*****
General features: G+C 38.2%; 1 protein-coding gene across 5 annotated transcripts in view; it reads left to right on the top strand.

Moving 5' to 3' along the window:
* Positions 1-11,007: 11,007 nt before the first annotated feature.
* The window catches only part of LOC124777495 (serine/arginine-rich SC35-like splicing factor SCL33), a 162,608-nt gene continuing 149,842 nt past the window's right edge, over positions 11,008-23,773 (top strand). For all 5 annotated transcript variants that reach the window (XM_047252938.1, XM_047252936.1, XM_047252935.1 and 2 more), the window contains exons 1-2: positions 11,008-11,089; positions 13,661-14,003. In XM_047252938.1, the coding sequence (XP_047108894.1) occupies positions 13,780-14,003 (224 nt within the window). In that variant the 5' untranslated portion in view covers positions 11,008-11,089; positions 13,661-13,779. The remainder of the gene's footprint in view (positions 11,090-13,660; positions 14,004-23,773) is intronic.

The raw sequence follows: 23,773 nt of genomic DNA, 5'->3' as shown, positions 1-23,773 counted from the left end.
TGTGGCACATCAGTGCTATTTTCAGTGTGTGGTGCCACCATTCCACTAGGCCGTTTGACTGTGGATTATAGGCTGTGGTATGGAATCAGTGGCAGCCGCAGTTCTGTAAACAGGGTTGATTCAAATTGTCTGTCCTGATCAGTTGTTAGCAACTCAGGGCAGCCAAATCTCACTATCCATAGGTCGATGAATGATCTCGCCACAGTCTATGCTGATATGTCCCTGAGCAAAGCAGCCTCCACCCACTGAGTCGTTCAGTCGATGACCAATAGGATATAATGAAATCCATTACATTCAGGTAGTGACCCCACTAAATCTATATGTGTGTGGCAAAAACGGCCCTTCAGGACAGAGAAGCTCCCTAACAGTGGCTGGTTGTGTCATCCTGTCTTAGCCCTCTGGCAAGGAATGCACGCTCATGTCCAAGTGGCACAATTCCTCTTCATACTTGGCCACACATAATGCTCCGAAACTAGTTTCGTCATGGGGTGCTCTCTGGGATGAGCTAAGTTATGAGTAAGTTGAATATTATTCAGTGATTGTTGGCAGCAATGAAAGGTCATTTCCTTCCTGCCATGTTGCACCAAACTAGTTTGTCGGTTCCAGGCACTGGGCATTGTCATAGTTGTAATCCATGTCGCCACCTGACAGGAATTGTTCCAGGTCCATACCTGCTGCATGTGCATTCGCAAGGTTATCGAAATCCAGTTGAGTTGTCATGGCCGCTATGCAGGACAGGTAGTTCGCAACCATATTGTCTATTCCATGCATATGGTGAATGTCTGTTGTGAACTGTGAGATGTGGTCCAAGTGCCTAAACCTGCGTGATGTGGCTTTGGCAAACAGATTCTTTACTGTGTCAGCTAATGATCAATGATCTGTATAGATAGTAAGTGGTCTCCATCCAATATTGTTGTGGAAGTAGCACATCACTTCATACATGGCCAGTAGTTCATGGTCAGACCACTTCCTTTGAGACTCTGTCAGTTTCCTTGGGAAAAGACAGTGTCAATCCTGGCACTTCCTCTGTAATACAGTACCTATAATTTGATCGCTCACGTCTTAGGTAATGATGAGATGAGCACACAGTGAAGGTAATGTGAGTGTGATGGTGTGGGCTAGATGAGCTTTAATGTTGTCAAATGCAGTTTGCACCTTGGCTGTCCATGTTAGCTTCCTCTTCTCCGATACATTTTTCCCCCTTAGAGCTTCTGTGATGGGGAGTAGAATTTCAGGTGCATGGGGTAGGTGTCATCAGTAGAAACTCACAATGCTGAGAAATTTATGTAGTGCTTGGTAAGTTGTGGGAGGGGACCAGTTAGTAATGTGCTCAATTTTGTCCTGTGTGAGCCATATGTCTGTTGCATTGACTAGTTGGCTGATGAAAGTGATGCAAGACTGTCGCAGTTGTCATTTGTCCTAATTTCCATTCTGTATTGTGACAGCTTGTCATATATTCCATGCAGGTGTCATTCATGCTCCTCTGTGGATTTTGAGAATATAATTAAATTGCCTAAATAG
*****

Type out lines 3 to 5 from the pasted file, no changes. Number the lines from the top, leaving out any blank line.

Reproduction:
* Positions 1-11,007: 11,007 nt before the first annotated feature.
* The window catches only part of LOC124777495 (serine/arginine-rich SC35-like splicing factor SCL33), a 162,608-nt gene continuing 149,842 nt past the window's right edge, over positions 11,008-23,773 (top strand). For all 5 annotated transcript variants that reach the window (XM_047252938.1, XM_047252936.1, XM_047252935.1 and 2 more), the window contains exons 1-2: positions 11,008-11,089; positions 13,661-14,003. In XM_047252938.1, the coding sequence (XP_047108894.1) occupies positions 13,780-14,003 (224 nt within the window). In that variant the 5' untranslated portion in view covers positions 11,008-11,089; positions 13,661-13,779. The remainder of the gene's footprint in view (positions 11,090-13,660; positions 14,004-23,773) is intronic.

The raw sequence follows: 23,773 nt of genomic DNA, 5'->3' as shown, positions 1-23,773 counted from the left end.